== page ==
But I went there because I knew about it from the movie, and they said, “Oh, well we’re famous now because of the movie and we’re going to call it the Bagdad Cafe.” So they changed it, I think. But apart from being a wonderful independent film, it had this incredible theme song called “Calling You.” And for us musicians, when you hear something where—it’s a hard thing to put chords together that you don’t always hear together, that also sound right. Because the reason that certain things fit is you’ve heard it before; this is what popular music is based on. Certain things are good to the ear. They just flow.

But in this song, there’s some really lovely semi-tonal stuff that—it was one of those things when the minute I heard it, and I never do this—I had to learn it. I had to go out and figure what’s going on here musically? Because it wasn’t part of my DNA. So I learned the song, and I cut the song. And then we recut it again with producer John Fields for this version on Keeping the Light On. And he had to learn it because I played—it’s a very articulated piano tone, this eighth-note piano structure. If I had to do it today I’d have to start from scratch. It was tricky. People who know the movie, they know the song instantly. There are a few other lovely versions of it.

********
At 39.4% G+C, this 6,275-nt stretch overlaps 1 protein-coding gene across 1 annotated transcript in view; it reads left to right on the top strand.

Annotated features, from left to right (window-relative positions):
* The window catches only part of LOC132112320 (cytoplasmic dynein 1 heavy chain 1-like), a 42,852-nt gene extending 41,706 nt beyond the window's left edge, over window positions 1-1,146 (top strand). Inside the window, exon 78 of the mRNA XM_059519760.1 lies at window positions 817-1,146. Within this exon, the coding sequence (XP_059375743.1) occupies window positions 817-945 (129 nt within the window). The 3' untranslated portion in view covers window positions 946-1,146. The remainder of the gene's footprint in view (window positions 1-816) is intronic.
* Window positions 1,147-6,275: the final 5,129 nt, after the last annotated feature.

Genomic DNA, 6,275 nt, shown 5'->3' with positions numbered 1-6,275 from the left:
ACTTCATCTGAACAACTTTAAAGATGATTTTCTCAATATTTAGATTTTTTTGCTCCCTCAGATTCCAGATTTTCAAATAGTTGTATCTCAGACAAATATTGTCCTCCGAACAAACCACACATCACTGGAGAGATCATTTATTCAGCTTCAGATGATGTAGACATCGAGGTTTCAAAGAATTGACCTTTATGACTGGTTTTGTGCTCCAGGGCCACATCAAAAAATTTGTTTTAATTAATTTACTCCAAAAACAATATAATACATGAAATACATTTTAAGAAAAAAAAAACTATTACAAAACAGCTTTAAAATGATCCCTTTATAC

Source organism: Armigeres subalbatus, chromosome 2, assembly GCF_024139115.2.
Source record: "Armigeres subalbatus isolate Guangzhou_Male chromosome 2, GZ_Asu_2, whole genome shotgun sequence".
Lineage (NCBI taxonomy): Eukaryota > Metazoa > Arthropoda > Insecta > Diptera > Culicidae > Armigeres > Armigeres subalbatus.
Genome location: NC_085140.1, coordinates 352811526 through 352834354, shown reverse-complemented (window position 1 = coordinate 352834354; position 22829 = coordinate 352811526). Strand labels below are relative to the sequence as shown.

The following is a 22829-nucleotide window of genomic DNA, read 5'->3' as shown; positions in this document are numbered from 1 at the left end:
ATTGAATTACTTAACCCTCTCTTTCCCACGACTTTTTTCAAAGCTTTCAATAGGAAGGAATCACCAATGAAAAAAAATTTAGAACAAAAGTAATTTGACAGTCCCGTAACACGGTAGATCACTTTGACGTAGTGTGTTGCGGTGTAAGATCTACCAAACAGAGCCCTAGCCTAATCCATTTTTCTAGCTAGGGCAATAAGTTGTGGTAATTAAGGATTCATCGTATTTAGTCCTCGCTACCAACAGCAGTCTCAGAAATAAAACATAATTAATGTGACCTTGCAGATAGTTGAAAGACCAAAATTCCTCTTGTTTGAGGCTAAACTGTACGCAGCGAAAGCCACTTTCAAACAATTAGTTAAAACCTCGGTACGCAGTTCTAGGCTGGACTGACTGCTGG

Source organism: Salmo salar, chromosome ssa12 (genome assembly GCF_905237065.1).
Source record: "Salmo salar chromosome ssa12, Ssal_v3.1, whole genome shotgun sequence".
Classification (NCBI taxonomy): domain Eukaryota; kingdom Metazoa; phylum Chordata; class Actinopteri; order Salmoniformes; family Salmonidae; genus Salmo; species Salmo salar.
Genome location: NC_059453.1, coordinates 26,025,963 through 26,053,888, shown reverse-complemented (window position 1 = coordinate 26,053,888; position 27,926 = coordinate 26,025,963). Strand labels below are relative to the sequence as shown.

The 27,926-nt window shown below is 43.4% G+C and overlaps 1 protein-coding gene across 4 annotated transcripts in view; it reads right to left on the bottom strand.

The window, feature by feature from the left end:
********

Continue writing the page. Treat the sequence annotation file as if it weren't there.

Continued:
How did you settle upon the term “heart slave” for one of your new songs? There’s a bit of a tongue-in-cheek quality to it.

I wish I had a better answer, but it just was one of those phonetic things that seemed to work at the time before I was two or three minutes into writing it. I’m proud of that song. But I always try and explain, at the risk of over-analyzing, that song was as much an experiment with combining different sounds. There are all kinds of gongs and timpanis and different things in the construction of it instead of just two guitars and a bass and drum. So the outro, for example, has bagpipes and sitars. You don’t ever hear bagpipes and sitars together, but it works because they’re both droning instruments. I have a palette of sounds that I like; mellotron, flutes, and things. If I get a little bit too corralled in the corner, it’s nice to branch out a little bit.